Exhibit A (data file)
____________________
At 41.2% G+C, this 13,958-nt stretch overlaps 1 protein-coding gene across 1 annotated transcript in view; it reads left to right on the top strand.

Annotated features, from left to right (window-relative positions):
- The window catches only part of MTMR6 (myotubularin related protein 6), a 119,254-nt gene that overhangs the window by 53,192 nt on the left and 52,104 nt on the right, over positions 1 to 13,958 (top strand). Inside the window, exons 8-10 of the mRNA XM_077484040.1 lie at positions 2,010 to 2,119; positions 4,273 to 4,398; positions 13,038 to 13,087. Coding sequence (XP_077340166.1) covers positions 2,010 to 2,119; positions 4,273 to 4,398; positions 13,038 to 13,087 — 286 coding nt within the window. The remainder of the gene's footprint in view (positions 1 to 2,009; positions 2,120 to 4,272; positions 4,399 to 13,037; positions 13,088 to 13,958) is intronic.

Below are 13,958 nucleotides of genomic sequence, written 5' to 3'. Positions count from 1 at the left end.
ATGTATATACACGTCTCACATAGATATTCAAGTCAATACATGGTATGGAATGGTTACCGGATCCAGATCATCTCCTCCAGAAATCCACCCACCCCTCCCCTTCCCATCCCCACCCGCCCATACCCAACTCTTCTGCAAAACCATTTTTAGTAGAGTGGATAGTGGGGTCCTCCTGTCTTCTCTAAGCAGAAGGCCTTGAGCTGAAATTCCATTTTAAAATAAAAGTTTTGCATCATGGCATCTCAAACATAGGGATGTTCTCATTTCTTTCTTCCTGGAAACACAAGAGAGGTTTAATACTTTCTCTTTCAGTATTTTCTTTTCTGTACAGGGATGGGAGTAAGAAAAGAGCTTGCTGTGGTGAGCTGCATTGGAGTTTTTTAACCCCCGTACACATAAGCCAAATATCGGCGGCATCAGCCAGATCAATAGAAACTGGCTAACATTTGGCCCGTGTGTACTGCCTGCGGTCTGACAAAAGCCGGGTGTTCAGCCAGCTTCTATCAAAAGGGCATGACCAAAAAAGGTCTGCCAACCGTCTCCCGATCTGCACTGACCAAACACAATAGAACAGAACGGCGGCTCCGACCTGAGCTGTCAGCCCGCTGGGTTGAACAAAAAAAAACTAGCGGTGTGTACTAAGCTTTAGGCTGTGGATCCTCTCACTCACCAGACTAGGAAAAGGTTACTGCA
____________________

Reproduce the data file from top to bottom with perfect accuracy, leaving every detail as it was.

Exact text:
At 41.2% G+C, this 13,958-nt stretch overlaps 1 protein-coding gene across 1 annotated transcript in view; it reads left to right on the top strand.

Annotated features, from left to right (window-relative positions):
- The window catches only part of MTMR6 (myotubularin related protein 6), a 119,254-nt gene that overhangs the window by 53,192 nt on the left and 52,104 nt on the right, over positions 1 to 13,958 (top strand). Inside the window, exons 8-10 of the mRNA XM_077484040.1 lie at positions 2,010 to 2,119; positions 4,273 to 4,398; positions 13,038 to 13,087. Coding sequence (XP_077340166.1) covers positions 2,010 to 2,119; positions 4,273 to 4,398; positions 13,038 to 13,087 — 286 coding nt within the window. The remainder of the gene's footprint in view (positions 1 to 2,009; positions 2,120 to 4,272; positions 4,399 to 13,037; positions 13,088 to 13,958) is intronic.

Below are 13,958 nucleotides of genomic sequence, written 5' to 3'. Positions count from 1 at the left end.
ATGTATATACACGTCTCACATAGATATTCAAGTCAATACATGGTATGGAATGGTTACCGGATCCAGATCATCTCCTCCAGAAATCCACCCACCCCTCCCCTTCCCATCCCCACCCGCCCATACCCAACTCTTCTGCAAAACCATTTTTAGTAGAGTGGATAGTGGGGTCCTCCTGTCTTCTCTAAGCAGAAGGCCTTGAGCTGAAATTCCATTTTAAAATAAAAGTTTTGCATCATGGCATCTCAAACATAGGGATGTTCTCATTTCTTTCTTCCTGGAAACACAAGAGAGGTTTAATACTTTCTCTTTCAGTATTTTCTTTTCTGTACAGGGATGGGAGTAAGAAAAGAGCTTGCTGTGGTGAGCTGCATTGGAGTTTTTTAACCCCCGTACACATAAGCCAAATATCGGCGGCATCAGCCAGATCAATAGAAACTGGCTAACATTTGGCCCGTGTGTACTGCCTGCGGTCTGACAAAAGCCGGGTGTTCAGCCAGCTTCTATCAAAAGGGCATGACCAAAAAAGGTCTGCCAACCGTCTCCCGATCTGCACTGACCAAACACAATAGAACAGAACGGCGGCTCCGACCTGAGCTGTCAGCCCGCTGGGTTGAACAAAAAAAAACTAGCGGTGTGTACTAAGCTTTAGGCTGTGGATCCTCTCACTCACCAGACTAGGAAAAGGTTACTGCA